When you think about the city of Chicago, you probably think about booming suburban markets, a biotech “bright spot” during the COVID-19 employment downturn, and what local real estate professionals are happily referring to as a “real estate revival”. But if Chicago is so full of opportunities these days, why is one major investor in that market selling off his properties in order to invest in Gary, Indiana, and the surrounding areas?
Well, as it turns out, this investor has been a long-time friend of Good Success. In fact, he already has several turnkey rental properties with us and has bought with us throughout the years. He just also has a large inventory in Chicago, which many investors do because they feel Chicago is close enough to Indiana that they can still keep an eye on their assets. This investor, though, says he is done keeping an eye on Chicago. He’s liquidating the Windy City inventory and bringing that capital home to Indiana.
So, what does he know that you don’t? Well, as it turns out, what our investor knows is that he likes working with Olson Property Services. He likes buying with us, and he likes how we manage our properties. He likes the values associated with Good Success. He took his capital to Chicago and, after diworsifying into that market and working with providers he did not know and real estate professionals he did not feel a level of comfort with that he felt like he needed to stay in that market. He even told me, “I really don’t like buying there, and I’m coming back to you! So don’t try to stop me with any talk about diversification.”
This investor struggled with the decision about whether to invest in Chicago or elsewhere because he was constantly hearing about diversification. Especially as COVID-19 ramped up, it because really hard to know whether the right thing to do would be stay in a familiar market or try to get into a new one while things were so chaotic. The biggest real estate investing-related result of the pandemic, in my opinion, is that real estate has become even more regionalized than it was before. I would say that real estate is more regionalized now than it has ever been. There is no national market anymore. You can easily have two markets (or more) doing completely opposite things at the exact same time even when the markets are similar. And that is why diversification is so often more of a diworsification process these days: When you spread your assets, you just sow confusion in your portfolio. It’s a bad move.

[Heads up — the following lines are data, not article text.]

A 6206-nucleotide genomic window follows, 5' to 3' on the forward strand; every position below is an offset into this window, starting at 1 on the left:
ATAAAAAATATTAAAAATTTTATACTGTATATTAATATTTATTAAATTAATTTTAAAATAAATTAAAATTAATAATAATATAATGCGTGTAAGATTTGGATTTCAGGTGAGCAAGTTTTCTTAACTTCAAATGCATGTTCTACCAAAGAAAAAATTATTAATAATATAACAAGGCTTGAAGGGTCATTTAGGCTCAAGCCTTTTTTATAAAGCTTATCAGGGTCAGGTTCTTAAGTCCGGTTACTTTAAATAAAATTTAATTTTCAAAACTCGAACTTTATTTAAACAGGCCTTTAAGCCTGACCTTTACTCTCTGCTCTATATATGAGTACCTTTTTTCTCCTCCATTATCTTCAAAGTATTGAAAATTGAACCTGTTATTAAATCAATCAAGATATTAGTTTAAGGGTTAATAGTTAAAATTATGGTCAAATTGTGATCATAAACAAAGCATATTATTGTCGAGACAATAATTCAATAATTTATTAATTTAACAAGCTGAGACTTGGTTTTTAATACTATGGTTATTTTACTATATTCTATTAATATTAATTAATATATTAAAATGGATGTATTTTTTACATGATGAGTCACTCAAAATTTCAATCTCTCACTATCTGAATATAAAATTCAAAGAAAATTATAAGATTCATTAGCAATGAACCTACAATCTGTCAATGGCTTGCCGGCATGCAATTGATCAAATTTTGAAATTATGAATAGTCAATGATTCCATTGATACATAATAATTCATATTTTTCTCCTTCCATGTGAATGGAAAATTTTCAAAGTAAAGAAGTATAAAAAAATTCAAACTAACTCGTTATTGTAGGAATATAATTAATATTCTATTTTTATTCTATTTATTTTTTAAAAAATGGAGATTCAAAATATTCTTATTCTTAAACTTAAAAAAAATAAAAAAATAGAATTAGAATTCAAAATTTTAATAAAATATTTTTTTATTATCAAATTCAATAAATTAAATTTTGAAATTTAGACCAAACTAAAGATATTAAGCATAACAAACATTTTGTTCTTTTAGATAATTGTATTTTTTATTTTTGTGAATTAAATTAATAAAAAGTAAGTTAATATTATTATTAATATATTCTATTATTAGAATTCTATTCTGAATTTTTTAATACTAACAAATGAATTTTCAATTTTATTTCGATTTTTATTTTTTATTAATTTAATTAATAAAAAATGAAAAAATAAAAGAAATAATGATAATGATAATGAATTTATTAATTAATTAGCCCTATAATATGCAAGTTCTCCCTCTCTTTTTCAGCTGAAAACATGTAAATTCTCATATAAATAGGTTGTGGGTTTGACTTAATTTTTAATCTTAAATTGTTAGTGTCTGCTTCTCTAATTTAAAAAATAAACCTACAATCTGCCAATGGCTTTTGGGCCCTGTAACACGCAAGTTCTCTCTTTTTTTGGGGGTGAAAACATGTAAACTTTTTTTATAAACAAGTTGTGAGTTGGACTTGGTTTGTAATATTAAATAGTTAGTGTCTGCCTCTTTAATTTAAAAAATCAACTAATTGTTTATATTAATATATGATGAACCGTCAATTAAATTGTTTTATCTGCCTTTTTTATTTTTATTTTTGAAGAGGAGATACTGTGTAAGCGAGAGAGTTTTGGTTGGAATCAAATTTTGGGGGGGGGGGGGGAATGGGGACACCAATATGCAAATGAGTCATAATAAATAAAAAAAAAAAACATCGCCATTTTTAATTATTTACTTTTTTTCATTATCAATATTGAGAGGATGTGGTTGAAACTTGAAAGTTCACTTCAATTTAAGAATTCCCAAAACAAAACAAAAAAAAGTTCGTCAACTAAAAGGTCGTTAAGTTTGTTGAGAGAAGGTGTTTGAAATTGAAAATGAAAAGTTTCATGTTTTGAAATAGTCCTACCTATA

That’s why our investor loves Indiana. We are a renters’ market. The tenants in this area are good tenants. They are highly likely to value their residence and pay rent before spending money on other things. Even through the coronavirus and massive unemployment that ensued, Indiana tenants tended to go to work when possible and do their best to sustain good relationships with their landlords! I believe this is due in large part to the state’s decision to keep things as open as possible during the shutdown. So there is an element of reliability in this market that our investor values – and he values it enough to cash out of other markets in order to bring his capital home. We’re just proud to be a part of that decision.
Wish you had access to firsthand information about investors’ major decisions like this one? The Good Success Mastermind might be the answer you are looking for! Learn more and request your invitation here.
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